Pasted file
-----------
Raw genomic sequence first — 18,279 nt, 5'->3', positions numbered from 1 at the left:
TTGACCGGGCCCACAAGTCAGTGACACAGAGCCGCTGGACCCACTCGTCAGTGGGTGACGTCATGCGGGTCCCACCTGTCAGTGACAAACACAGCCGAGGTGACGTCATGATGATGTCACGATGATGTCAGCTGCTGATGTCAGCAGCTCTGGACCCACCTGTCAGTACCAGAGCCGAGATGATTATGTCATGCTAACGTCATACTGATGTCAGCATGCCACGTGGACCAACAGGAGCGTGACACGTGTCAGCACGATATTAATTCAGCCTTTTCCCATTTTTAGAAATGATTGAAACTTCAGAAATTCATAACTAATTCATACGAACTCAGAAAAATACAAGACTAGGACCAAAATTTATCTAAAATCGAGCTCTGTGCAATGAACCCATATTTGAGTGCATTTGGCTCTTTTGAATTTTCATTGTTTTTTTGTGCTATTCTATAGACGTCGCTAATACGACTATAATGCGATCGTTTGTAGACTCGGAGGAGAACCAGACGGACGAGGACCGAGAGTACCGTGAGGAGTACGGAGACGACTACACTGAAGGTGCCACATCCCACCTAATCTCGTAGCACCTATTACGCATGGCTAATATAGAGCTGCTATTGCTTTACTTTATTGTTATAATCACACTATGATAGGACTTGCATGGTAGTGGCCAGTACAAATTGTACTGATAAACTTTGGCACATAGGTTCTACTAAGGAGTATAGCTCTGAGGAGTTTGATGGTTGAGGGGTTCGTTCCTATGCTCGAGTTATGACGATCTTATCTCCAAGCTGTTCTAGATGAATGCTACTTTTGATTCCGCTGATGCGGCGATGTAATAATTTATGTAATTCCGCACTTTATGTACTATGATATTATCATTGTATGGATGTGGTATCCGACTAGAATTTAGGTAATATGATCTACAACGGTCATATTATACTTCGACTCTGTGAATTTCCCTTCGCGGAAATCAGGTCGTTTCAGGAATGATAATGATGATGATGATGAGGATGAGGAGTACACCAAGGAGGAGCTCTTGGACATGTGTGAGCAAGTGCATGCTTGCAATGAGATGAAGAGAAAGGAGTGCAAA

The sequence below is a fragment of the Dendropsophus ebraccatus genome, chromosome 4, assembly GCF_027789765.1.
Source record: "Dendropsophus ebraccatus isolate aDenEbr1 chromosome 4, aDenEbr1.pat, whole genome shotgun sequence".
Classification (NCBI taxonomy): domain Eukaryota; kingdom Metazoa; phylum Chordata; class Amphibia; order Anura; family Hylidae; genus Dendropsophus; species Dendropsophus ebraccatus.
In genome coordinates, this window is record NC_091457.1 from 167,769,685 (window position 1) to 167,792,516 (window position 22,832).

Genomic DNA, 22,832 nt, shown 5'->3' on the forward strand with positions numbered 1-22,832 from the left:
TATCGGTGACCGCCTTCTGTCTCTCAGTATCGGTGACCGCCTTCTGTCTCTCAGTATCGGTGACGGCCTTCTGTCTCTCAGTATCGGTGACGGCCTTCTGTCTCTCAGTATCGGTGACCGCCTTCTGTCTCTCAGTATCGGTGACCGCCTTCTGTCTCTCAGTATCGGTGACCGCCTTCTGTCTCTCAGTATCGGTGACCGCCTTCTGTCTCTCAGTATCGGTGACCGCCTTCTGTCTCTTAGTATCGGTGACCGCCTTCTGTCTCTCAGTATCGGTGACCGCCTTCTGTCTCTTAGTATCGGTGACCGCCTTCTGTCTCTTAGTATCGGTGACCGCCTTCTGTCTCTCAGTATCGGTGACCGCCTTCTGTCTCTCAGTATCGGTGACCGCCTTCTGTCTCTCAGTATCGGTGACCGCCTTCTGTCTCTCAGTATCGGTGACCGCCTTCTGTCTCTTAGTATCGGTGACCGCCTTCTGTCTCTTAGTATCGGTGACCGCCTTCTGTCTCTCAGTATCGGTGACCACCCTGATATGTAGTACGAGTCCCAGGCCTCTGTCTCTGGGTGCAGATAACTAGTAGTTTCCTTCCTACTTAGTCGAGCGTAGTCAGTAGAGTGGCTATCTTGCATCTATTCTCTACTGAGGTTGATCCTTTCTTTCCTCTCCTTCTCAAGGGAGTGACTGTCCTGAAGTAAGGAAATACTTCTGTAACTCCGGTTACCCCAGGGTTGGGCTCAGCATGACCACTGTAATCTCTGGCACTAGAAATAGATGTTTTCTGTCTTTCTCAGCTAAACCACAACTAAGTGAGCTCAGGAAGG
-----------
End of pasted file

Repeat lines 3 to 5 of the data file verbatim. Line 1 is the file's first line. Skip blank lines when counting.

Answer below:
The sequence below is a fragment of the Dendropsophus ebraccatus genome, chromosome 4, assembly GCF_027789765.1.
Source record: "Dendropsophus ebraccatus isolate aDenEbr1 chromosome 4, aDenEbr1.pat, whole genome shotgun sequence".
Classification (NCBI taxonomy): domain Eukaryota; kingdom Metazoa; phylum Chordata; class Amphibia; order Anura; family Hylidae; genus Dendropsophus; species Dendropsophus ebraccatus.